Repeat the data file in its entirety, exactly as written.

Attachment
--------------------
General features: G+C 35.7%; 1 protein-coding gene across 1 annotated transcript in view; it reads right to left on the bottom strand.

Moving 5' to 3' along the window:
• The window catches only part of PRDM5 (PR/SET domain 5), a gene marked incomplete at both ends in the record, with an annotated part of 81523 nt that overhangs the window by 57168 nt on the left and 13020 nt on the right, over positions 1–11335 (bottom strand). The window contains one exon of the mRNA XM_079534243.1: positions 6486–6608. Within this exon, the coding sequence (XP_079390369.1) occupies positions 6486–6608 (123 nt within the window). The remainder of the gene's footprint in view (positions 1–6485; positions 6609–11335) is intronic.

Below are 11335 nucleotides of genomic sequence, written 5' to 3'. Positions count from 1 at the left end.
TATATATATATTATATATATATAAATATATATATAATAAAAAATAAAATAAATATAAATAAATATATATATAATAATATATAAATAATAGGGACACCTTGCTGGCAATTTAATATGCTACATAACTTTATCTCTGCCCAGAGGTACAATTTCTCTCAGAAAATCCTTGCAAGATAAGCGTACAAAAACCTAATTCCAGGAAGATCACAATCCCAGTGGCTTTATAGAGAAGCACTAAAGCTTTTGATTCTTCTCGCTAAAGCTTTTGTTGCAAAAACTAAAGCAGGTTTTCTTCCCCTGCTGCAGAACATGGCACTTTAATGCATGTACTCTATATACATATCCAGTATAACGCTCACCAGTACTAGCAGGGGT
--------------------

General features: G+C 35.7%; 1 protein-coding gene across 1 annotated transcript in view; it reads right to left on the bottom strand.

Moving 5' to 3' along the window:
• The window catches only part of PRDM5 (PR/SET domain 5), a gene marked incomplete at both ends in the record, with an annotated part of 81523 nt that overhangs the window by 57168 nt on the left and 13020 nt on the right, over positions 1–11335 (bottom strand). The window contains one exon of the mRNA XM_079534243.1: positions 6486–6608. Within this exon, the coding sequence (XP_079390369.1) occupies positions 6486–6608 (123 nt within the window). The remainder of the gene's footprint in view (positions 1–6485; positions 6609–11335) is intronic.

Below are 11335 nucleotides of genomic sequence, written 5' to 3'. Positions count from 1 at the left end.
TATATATATATTATATATATATAAATATATATATAATAAAAAATAAAATAAATATAAATAAATATATATATAATAATATATAAATAATAGGGACACCTTGCTGGCAATTTAATATGCTACATAACTTTATCTCTGCCCAGAGGTACAATTTCTCTCAGAAAATCCTTGCAAGATAAGCGTACAAAAACCTAATTCCAGGAAGATCACAATCCCAGTGGCTTTATAGAGAAGCACTAAAGCTTTTGATTCTTCTCGCTAAAGCTTTTGTTGCAAAAACTAAAGCAGGTTTTCTTCCCCTGCTGCAGAACATGGCACTTTAATGCATGTACTCTATATACATATCCAGTATAACGCTCACCAGTACTAGCAGGGGT